When thinking of sustainable materials, cotton often comes to mind as one of the most widespread and eco-friendly choices available on the market.
After all, cotton is an all-natural and fully renewable fibre. It’s used by a variety of industries, from textiles to healthcare and personal care.
Since it is so easy to harvest, versatile and biodegradable, it’s not surprising that so many people think of cotton as one of the most sustainable materials around.
But the realities of modern cotton production are, unfortunately, anything but sustainable. While a single ball of cotton can be discarded without harming the environment in the process, cotton products like pads are a whole different animal.
So, what is the environmental impact of modern cotton production and why are cotton pads bad for the environment? Here’s all you need to know about cotton pads, plus the alternatives available to make your personal care routine a whole lot greener!
What’s the impact of cotton production on the environment?
Cotton has been harvested for thousands and thousands of years. The origins of cotton use are believed to date as far back as 5000 B.C!
Evidence of cotton harvesting has been noted thousands of years ago in South America, South Asia, Egypt and China. But it’s only when mass trade between civilizations started to really pick up that cotton became an accessible material, woven into all sorts of textiles and spread across the globe.
Modern cotton production has come a long way since its millenia-old beginnings. However, one thing hasn’t really changed through it all – the amount of water needed to make plantations grow.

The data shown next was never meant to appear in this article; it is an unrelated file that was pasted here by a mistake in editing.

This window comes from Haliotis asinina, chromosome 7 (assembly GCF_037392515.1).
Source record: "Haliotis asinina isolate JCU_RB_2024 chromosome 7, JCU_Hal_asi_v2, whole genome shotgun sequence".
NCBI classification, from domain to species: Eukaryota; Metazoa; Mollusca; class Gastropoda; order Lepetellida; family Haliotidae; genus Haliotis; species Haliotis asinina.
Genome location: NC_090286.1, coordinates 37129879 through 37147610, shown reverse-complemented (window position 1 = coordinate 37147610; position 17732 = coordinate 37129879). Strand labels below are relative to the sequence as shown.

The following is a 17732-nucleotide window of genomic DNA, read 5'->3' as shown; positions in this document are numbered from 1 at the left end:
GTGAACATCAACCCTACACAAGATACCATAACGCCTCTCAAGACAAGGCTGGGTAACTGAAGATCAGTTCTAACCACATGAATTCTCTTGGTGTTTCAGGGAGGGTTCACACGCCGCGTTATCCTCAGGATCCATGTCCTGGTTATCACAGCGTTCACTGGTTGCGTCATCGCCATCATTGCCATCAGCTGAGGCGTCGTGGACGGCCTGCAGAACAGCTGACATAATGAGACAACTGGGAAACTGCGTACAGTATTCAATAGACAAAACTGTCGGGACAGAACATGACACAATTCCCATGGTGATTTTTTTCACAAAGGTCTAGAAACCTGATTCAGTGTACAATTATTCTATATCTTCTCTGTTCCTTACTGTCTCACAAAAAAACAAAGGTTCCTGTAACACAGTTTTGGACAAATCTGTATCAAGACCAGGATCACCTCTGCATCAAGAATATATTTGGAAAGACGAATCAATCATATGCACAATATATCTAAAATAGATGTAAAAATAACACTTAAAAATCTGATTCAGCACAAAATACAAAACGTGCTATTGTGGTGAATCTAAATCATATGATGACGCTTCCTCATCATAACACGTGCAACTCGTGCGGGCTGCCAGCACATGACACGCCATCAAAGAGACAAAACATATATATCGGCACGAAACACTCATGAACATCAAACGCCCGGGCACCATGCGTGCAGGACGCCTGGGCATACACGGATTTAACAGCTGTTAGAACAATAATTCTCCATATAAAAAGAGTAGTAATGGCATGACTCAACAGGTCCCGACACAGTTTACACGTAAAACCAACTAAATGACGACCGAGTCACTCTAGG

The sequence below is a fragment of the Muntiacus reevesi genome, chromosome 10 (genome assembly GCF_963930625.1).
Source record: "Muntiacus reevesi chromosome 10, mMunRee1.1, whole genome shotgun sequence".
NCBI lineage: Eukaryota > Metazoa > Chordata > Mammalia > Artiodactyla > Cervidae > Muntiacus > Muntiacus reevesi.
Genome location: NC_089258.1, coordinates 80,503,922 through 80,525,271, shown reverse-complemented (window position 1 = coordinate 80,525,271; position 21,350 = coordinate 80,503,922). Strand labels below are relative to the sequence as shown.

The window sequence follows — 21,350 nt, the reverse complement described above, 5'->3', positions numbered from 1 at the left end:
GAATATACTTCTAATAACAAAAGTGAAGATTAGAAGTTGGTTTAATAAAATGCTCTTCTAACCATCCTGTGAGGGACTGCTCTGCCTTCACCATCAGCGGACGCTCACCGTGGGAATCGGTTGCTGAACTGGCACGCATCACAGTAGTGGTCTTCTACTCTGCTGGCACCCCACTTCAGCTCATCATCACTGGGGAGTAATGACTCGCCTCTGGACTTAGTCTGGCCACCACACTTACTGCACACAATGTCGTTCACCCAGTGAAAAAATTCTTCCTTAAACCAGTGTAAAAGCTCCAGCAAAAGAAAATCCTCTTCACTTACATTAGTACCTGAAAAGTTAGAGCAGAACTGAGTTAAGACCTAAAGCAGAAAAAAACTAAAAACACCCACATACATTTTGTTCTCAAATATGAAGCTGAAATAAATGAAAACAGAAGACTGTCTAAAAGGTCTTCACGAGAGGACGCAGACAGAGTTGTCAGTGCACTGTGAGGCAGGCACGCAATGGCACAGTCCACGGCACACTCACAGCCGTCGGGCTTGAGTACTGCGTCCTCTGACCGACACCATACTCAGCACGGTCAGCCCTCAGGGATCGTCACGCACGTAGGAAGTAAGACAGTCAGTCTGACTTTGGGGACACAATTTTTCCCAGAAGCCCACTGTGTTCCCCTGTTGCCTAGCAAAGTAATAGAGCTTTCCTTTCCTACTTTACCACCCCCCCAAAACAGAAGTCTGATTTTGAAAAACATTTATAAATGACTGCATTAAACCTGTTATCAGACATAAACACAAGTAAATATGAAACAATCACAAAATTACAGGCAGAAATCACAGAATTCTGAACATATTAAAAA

Water usage is by far the biggest environmental drawback of cotton production. It’s estimated that about 2,700 litres of water are needed to make a single cotton shirt. That’s an incredible amount. Other material crops, such as the flax plant which produces linen, doesn’t need as much water. You can read up here on how sustainable linen is.
Since modern cotton plantations tend to be located in some of the driest, warmest regions of the world, most of the water needed for production comes from intensive irrigation.
The impact of intensive water irrigation on the world’s most precious resource is clear. Cotton cultivation in Central Asia has been so intensive that the mighty Aral Sea basin has shrunk by a whopping 85%!
Conventional cotton production is also linked to increasing waterway pollution and soil degradation.
In fact, cotton is the most heavily chemically-sprayed crop in the world. This means that the pollutant pesticides used to keep each crop safe from pests and diseases will eventually end up polluting nearby lakes, rivers and wetlands, destroying marine life and causing untold trouble to the surrounding ecosystems. This is also why certified organic cotton is a better choice.
Conventional cotton production also harms the quality of the soil due to the extensive, constant harvesting of the crop and the heavy use of pesticides. This is similar to intensive food production, which is why regenerative agriculture should be the world’s go to as a well-needed, sustainable method.
Are cotton pads bad for the environment?
Clothing and furniture aside, cotton is also commonly used for making skincare and personal care essentials like cotton tips and pads.
Many people use these cotton products to take make-up off at the end of the day and to clean wounds.
The environmental pressure of modern textile production is relatively well-known and understood, but are cotton pads bad for the environment too?
The answer is a resounding yes.
The overwhelming majority of cotton pads and balls are single-use. So, if we were to use a pad or two every day, as many people do, we’ll be consuming a lot more cotton than we think — yes, even if you rarely ever shop for clothes!
On top of being a single-use item, everyday cotton pads are also not as biodegradable as a 100% cotton ball. They are also definitely not recyclable, and the cotton pad waste is destined for landfill or to burn.